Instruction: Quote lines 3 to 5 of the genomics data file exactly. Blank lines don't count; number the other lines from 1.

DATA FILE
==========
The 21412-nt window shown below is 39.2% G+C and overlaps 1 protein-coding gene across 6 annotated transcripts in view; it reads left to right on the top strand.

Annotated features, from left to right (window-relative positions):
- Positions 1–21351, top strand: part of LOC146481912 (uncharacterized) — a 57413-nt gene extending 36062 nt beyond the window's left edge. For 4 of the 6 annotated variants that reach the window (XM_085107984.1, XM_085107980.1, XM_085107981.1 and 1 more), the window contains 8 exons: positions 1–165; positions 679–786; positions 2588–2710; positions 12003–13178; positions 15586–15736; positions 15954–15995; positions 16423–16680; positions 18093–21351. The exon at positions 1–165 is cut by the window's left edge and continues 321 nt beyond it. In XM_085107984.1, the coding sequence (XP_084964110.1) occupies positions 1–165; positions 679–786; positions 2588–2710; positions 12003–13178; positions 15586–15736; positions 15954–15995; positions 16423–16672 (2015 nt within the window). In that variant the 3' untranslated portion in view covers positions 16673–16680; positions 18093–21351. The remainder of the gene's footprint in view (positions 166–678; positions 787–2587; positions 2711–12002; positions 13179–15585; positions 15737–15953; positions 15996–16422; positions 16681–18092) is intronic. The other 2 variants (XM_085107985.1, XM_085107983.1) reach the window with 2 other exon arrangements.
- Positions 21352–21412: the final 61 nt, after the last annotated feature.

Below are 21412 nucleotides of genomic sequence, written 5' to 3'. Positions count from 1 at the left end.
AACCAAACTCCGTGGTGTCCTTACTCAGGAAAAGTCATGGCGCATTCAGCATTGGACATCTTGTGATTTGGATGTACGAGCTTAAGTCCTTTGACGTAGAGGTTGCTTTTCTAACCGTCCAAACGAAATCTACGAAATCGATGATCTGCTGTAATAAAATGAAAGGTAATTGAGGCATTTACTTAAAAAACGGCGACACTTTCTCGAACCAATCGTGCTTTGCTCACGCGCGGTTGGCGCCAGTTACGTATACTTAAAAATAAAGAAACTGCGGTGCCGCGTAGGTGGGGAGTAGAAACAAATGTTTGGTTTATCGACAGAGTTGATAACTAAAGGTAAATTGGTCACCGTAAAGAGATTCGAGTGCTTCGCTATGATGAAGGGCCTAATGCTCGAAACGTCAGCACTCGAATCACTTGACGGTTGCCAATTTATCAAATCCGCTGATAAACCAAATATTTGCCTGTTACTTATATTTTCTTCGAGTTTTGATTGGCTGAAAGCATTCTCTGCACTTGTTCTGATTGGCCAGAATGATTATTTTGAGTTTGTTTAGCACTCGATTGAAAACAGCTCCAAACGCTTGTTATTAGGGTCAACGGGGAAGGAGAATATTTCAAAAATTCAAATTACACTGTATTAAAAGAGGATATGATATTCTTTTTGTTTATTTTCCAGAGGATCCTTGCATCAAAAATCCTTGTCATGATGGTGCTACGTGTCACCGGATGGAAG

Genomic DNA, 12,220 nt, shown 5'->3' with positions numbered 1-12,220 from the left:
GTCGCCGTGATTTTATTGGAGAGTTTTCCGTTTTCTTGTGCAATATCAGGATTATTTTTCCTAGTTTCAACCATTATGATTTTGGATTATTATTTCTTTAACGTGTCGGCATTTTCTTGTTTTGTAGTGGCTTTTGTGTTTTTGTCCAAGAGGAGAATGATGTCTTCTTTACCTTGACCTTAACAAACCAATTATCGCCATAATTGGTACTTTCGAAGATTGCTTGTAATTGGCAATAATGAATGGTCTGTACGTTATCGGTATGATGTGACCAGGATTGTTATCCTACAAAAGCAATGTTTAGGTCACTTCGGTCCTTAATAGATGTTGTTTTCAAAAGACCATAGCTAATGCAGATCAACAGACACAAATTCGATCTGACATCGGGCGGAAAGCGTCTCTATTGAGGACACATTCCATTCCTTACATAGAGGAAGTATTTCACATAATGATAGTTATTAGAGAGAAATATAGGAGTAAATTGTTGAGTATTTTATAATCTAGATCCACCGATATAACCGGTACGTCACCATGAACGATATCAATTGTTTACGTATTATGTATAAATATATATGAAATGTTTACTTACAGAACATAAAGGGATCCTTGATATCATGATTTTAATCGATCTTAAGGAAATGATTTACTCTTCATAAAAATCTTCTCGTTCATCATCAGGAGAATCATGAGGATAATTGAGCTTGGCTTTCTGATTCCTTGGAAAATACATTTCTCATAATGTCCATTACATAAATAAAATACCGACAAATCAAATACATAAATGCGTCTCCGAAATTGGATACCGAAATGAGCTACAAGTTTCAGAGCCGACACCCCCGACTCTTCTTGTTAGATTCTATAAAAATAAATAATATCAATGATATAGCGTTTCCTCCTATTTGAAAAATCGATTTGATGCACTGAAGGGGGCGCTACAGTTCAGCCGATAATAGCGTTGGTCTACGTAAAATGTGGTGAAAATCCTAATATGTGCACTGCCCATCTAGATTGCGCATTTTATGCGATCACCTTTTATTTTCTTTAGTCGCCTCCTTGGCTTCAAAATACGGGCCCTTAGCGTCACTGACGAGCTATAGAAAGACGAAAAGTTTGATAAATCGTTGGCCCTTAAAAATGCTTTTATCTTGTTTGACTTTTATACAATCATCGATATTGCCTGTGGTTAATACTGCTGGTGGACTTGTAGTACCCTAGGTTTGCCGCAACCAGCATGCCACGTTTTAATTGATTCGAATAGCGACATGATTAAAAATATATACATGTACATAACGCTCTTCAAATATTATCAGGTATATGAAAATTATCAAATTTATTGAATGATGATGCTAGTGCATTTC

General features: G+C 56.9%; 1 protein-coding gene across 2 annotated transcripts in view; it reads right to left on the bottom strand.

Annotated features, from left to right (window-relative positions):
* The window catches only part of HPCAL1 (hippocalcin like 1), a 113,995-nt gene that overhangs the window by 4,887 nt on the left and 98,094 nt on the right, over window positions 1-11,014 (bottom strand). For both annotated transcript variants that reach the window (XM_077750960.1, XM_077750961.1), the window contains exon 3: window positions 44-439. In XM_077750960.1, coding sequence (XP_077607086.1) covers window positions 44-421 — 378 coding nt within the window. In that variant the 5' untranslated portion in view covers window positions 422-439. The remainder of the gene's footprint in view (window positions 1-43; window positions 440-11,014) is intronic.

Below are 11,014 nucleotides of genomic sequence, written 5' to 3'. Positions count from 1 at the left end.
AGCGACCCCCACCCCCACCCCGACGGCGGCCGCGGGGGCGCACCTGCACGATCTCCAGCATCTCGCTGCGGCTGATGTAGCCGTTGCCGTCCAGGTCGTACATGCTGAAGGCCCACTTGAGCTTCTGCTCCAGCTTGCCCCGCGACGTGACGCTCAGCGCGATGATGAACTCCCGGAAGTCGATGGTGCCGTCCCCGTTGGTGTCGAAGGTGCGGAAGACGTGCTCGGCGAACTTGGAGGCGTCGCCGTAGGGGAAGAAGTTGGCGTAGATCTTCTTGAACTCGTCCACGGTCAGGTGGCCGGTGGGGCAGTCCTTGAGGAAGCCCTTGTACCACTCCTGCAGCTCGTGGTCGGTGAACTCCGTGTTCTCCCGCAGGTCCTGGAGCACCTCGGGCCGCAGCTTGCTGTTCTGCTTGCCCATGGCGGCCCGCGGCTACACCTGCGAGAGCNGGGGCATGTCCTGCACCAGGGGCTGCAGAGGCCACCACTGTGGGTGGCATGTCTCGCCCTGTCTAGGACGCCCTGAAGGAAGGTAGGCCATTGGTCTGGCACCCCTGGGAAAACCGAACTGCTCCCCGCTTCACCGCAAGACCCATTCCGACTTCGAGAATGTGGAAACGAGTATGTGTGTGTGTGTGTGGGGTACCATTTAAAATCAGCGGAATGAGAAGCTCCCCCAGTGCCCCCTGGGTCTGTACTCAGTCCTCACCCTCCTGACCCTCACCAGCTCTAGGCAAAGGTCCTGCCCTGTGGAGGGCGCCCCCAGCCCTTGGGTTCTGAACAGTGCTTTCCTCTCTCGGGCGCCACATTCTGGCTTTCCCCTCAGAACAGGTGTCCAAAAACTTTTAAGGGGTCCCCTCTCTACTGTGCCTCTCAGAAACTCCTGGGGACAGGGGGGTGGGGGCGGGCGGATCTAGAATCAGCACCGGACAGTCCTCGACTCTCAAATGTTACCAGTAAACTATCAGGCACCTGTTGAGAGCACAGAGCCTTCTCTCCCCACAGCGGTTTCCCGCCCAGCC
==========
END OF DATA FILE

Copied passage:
- Positions 1–21351, top strand: part of LOC146481912 (uncharacterized) — a 57413-nt gene extending 36062 nt beyond the window's left edge. For 4 of the 6 annotated variants that reach the window (XM_085107984.1, XM_085107980.1, XM_085107981.1 and 1 more), the window contains 8 exons: positions 1–165; positions 679–786; positions 2588–2710; positions 12003–13178; positions 15586–15736; positions 15954–15995; positions 16423–16680; positions 18093–21351. The exon at positions 1–165 is cut by the window's left edge and continues 321 nt beyond it. In XM_085107984.1, the coding sequence (XP_084964110.1) occupies positions 1–165; positions 679–786; positions 2588–2710; positions 12003–13178; positions 15586–15736; positions 15954–15995; positions 16423–16672 (2015 nt within the window). In that variant the 3' untranslated portion in view covers positions 16673–16680; positions 18093–21351. The remainder of the gene's footprint in view (positions 166–678; positions 787–2587; positions 2711–12002; positions 13179–15585; positions 15737–15953; positions 15996–16422; positions 16681–18092) is intronic. The other 2 variants (XM_085107985.1, XM_085107983.1) reach the window with 2 other exon arrangements.
- Positions 21352–21412: the final 61 nt, after the last annotated feature.

Below are 21412 nucleotides of genomic sequence, written 5' to 3'. Positions count from 1 at the left end.